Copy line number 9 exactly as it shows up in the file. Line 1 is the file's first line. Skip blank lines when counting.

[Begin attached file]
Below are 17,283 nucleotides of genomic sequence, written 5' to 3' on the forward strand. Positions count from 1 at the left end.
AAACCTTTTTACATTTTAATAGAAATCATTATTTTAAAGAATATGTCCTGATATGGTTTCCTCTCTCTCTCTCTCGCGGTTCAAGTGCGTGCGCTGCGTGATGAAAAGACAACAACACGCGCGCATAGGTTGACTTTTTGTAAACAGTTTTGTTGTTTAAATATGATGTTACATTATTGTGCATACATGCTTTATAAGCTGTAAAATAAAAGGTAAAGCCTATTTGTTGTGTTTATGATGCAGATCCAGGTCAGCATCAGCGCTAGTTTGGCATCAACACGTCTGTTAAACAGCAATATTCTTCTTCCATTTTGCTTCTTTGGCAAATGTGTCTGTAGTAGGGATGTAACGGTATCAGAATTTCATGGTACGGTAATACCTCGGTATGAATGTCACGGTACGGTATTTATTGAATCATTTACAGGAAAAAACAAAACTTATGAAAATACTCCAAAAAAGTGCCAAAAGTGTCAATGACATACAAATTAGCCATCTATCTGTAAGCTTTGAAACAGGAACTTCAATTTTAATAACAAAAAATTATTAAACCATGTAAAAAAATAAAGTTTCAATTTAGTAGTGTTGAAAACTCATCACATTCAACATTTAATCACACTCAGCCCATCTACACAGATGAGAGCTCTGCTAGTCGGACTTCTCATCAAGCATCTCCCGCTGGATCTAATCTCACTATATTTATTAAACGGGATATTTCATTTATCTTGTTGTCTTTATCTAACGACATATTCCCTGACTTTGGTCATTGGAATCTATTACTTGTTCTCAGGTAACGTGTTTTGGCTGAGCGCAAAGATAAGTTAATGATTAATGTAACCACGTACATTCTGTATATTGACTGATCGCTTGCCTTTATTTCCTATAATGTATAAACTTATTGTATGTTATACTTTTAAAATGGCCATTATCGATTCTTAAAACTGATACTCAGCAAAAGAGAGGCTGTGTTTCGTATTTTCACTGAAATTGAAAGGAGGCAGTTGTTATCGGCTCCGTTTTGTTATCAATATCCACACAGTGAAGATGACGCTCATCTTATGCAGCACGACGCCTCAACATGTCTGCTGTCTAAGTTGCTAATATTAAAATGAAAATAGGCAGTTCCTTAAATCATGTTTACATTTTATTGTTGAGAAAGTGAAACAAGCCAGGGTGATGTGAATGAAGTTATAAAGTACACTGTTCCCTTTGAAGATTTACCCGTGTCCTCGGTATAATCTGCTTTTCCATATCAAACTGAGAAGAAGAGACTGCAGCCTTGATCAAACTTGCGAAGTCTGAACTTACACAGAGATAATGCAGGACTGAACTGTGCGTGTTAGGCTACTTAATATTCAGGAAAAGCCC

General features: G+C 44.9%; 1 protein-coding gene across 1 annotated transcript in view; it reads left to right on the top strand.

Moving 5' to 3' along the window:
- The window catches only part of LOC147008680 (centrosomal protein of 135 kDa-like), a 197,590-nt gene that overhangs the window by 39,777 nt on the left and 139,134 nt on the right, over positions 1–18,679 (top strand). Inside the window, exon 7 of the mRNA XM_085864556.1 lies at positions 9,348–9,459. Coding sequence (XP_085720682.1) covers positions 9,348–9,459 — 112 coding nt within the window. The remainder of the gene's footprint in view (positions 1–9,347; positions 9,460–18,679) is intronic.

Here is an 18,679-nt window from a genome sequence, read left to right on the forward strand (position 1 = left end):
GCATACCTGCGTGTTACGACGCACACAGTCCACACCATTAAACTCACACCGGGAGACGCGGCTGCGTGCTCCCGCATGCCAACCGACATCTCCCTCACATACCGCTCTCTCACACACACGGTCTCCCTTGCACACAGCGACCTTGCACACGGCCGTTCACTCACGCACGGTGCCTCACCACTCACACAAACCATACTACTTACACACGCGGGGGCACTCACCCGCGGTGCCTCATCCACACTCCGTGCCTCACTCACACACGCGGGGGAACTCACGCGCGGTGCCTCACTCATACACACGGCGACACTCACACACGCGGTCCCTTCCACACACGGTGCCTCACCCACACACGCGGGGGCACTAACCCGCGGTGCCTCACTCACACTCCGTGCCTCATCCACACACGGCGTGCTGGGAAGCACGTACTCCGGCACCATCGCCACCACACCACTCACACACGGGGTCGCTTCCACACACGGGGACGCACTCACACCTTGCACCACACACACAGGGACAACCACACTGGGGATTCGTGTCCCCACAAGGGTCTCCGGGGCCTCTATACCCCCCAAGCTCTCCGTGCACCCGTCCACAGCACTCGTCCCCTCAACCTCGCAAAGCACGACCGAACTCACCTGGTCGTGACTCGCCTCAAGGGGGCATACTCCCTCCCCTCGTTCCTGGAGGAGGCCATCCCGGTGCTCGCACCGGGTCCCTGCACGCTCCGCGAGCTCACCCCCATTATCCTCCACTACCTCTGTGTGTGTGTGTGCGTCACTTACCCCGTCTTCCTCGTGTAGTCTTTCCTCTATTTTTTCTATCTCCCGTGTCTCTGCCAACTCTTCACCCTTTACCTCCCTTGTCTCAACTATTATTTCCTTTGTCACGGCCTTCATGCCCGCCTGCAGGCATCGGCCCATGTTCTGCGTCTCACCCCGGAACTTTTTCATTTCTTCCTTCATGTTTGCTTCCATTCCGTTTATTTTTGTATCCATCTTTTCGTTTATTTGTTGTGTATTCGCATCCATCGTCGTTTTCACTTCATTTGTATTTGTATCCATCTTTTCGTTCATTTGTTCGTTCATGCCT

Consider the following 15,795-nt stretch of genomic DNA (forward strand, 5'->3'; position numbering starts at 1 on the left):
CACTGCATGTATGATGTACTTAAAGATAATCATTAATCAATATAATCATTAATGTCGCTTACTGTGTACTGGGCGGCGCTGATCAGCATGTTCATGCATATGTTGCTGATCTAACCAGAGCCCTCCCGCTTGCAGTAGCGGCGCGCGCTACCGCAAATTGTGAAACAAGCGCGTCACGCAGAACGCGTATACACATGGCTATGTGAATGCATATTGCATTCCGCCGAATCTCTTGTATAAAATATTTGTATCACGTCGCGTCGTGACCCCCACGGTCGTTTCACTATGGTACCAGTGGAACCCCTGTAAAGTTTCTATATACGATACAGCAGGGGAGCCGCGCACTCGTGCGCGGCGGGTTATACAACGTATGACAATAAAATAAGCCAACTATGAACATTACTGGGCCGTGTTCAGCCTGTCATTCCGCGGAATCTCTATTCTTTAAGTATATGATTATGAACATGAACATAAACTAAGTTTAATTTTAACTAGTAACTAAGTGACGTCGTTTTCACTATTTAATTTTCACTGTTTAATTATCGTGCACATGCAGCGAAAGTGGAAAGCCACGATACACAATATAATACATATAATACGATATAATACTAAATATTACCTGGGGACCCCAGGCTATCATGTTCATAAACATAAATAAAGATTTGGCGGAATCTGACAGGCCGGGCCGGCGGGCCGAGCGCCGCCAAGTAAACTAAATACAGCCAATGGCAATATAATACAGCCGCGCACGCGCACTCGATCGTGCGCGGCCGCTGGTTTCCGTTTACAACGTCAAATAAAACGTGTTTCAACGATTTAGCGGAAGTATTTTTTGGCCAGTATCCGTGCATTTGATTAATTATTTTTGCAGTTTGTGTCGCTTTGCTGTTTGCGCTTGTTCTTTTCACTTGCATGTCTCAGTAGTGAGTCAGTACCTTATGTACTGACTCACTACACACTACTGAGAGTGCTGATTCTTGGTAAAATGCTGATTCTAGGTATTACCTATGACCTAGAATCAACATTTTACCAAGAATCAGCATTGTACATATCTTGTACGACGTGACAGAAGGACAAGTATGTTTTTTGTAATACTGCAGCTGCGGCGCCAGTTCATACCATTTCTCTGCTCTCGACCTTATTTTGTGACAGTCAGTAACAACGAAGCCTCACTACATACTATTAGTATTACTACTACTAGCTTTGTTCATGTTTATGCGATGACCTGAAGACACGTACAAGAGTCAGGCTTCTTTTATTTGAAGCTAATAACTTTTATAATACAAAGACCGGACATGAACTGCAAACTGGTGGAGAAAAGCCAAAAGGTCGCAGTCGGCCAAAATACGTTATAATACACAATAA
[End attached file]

CACTGCATGTATGATGTACTTAAAGATAATCATTAATCAATATAATCATTAATGTCGCTTACTGTGTACTGGGCGGCGCTGATCAGCATGTTCATGCATATGTTGCTGATCTAACCAGAGCCCTCCCGCTTGCAGTAGCGGCGCGCGCTACCGCAAATTGTGAAACAAGCGCGTCACGCAGAACGCGTATACACATGGCTATGTGAATGCATATTGCATTCCGCCGAATCTCTTGTATAAAATATTTGTATCACGTCGCGTCGTGACCCCCACGGTCGTTTCACTATGGTACCAGTGGAACCCCTGTAAAGTTTCTATATACGATACAGCAGGGGAGCCGCGCACTCGTGCGCGGCGGGTTATACAACGTATGACAATAAAATAAGCCAACTATGAACATTACTGGGCCGTGTTCAGCCTGTCATTCCGCGGAATCTCTATTCTTTAAGTATATGATTATGAACATGAACATAAACTAAGTTTAATTTTAACTAGTAACTAAGTGACGTCGTTTTCACTATTTAATTTTCACTGTTTAATTATCGTGCACATGCAGCGAAAGTGGAAAGCCACGATACACAATATAATACATATAATACGATATAATACTAAATATTACCTGGGGACCCCAGGCTATCATGTTCATAAACATAAATAAAGATTTGGCGGAATCTGACAGGCCGGGCCGGCGGGCCGAGCGCCGCCAAGTAAACTAAATACAGCCAATGGCAATATAATACAGCCGCGCACGCGCACTCGATCGTGCGCGGCCGCTGGTTTCCGTTTACAACGTCAAATAAAACGTGTTTCAACGATTTAGCGGAAGTATTTTTTGGCCAGTATCCGTGCATTTGATTAATTATTTTTGCAGTTTGTGTCGCTTTGCTGTTTGCGCTTGTTCTTTTCACTTGCATGTCTCAGTAGTGAGTCAGTACCTTATGTACTGACTCACTACACACTACTGAGAGTGCTGATTCTTGGTAAAATGCTGATTCTAGGTATTACCTATGACCTAGAATCAACATTTTACCAAGAATCAGCATTGTACATATCTTGTACGACGTGACAGAAGGACAAGTATGTTTTTTGTAATACTGCAGCTGCGGCGCCAGTTCATACCATTTCTCTGCTCTCGACCTTATTTTGTGACAGTCAGTAACAACGAAGCCTCACTACATACTATTAGTATTACTACTACTAGCTTTGTTCATGTTTATGCGATGACCTGAAGACACGTACAAGAGTCAGGCTTCTTTTATTTGAAGCTAATAACTTTTATAATACAAAGACCGGACATGAACTGCAAACTGGTGGAGAAAAGCCAAAAGGTCGCAGTCGGCCAAAATACGTTATAATACACAATAA